Women and Work
What’s the situation?
Having the opportunity to take up quality, well paid work has long been understood as key for women’s equality. Even before the most recent financial crisis and austerity measures, there was still a long way to go – but the combination of these are making it even more difficult for women to both find jobs and to stay in work. The changing labour market is having a disproportionate effect on women.
Women are being hardest hit by cuts to public spending including bearing the brunt of cuts to public sector jobs and services and benefits that help them find and keep work. Thus we are seeing women’s unemployment hit a 25 year high while the combination of cuts to benefits and services coupled with soaring childcare costs is also forcing many women who were in work out of their jobs.
For those who remain in jobs – strengthening not weakening key workplace rights is vital.
Because women are often still faced with negative attitudes, discrimination and even dismissal in the workplace because of their roles, actual or potential, as carers – workplace rights are vital. But the recession has seen calls from some quarters to actually remove these rights – unhelpfully and inaccurately characterizing them as “red tape” that is acting as barrier to growth. The Government’s recent Employee Shareholder (ES) proposals suggest that employees could “forfeit “certain basic rights, such as flexible working, for shares in the company
But over the past decades, it is these rights which have enabled women to balance work and family responsibilities, key drivers in giving women greater access to work and an independent income. And whilst these existing protections are under threat the continuing lack of flexible working opportunities and quality part-time work coupled with a long working hours culture mean that women pay a penalty at work by losing out on promotions, training opportunities and job progression more generally. This in turn contributes to another major inequality between women and men at work – a gender pay gap of 15%– one of the highest in the EU . Fawcett is campaigning for both greater flexible working opportunitird and greater action on equal pay– women in the UK still face one the highest gender pay gaps in the EU. This is not helped by a parental leave system that does give parents much choice in how they share childcare..
Why does it matter?
Having the opportunity to take up quality, well paid work has long been understood as key for women’s equality.
Fawcett believes that women have a vital role to play in the nation’s economic recovery where they choose and are able. In order to make the best use of the available talent pool of men and women, women must be enabled to enter and stay in quality jobs, with employment rights in place to ensure they are protected at work.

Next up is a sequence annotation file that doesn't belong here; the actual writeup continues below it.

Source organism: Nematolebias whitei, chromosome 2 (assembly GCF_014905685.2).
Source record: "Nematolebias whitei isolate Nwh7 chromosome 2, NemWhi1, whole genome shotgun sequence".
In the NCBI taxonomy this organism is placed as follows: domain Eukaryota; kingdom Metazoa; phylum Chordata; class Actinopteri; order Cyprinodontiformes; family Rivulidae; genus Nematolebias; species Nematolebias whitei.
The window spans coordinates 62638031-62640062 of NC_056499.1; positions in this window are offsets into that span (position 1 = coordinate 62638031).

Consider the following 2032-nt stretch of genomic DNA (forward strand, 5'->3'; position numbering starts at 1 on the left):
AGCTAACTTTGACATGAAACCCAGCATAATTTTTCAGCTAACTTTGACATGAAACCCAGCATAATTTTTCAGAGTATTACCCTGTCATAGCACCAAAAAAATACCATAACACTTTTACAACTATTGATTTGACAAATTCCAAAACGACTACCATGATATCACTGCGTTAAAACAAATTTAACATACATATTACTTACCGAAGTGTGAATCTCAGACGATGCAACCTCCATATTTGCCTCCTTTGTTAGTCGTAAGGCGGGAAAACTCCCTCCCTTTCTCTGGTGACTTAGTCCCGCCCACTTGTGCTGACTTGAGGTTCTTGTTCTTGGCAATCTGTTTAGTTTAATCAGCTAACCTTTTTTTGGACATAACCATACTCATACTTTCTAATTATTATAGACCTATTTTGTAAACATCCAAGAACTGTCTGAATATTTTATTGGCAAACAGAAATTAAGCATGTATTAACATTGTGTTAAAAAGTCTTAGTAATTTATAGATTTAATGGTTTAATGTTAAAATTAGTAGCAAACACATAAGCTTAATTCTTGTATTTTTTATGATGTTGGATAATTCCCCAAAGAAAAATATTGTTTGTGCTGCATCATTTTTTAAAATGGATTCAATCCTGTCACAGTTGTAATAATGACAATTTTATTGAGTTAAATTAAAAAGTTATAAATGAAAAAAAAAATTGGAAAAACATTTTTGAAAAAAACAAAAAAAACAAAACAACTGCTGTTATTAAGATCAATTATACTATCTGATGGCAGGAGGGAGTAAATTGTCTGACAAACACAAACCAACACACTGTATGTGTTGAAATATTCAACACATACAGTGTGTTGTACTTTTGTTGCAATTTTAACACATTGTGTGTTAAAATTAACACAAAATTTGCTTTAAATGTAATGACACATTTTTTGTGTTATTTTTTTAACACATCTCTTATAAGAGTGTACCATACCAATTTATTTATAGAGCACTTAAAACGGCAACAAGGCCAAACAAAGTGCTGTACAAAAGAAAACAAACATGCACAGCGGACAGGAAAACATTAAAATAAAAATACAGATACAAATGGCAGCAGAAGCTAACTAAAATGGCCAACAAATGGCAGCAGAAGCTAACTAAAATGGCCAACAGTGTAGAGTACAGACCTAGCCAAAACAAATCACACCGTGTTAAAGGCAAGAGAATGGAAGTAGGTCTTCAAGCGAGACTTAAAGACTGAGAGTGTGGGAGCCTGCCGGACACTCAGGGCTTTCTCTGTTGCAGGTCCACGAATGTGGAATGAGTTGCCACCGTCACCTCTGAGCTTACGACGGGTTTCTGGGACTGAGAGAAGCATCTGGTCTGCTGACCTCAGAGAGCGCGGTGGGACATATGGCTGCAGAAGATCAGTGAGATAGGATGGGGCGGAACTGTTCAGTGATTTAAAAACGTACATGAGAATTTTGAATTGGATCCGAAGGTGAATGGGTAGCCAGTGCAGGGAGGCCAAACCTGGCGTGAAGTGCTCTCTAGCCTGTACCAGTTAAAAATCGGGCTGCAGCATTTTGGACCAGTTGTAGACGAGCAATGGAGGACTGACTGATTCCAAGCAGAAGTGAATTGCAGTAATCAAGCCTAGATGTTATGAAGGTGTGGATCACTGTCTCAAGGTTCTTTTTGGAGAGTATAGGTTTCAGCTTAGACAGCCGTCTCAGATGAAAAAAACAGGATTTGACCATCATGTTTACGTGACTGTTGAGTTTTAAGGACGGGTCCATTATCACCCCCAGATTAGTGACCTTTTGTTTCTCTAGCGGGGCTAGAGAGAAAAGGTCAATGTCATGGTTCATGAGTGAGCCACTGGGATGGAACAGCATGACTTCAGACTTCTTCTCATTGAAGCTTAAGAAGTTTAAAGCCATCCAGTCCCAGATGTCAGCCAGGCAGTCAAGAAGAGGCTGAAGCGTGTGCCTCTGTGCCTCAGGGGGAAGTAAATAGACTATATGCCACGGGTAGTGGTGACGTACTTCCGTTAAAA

A more progressive parental leave system and flexible working practices will go some way in shifting the ‘motherhood penalty’ that many women currently face. Supporting and protecting women at work brings benefits to not only women themselves, but allows for a more equitable division of caring responsibilities between men and women and allows employers to reach the widest available talent pool.
What do we want to see happen?
Fawcett is campaigning to on several fronts to improve women’s access to work and protections in the workplace.
- We are campaigning to improve maternity rights so that we see a reformed parental leave system that offers more flexibility to families and allows women greater choice around their work and caring responsibilities. We want to see flexible working practices promoted as the ‘norm’ as flexible jobs allow women more opportunities to equally participate in the labour market.
- We are also campaigning hard to make sure that we do not see any regression in terms of women’s hard fought workplace rights. Recent changes to employment law and the introduction of employee shareholder schemes could spell a tipping point for women’s workplace rights.
- Finally, we are calling on government to implement a dedicated women’s employment strategy to address the key threats to women’s position in the labour market and to ensure that women are able to play a full part in the economic recovery.
Share your story
Real life accounts of how the cuts are impacting on women are essential in order to illustrate our concerns and push for change – they can make a far greater impact on MPs or decision-maker than stats and facts alone. If you have a personal story you are willing to share (even if you wish to remain anonymous) then please email us firstname.lastname@example.org
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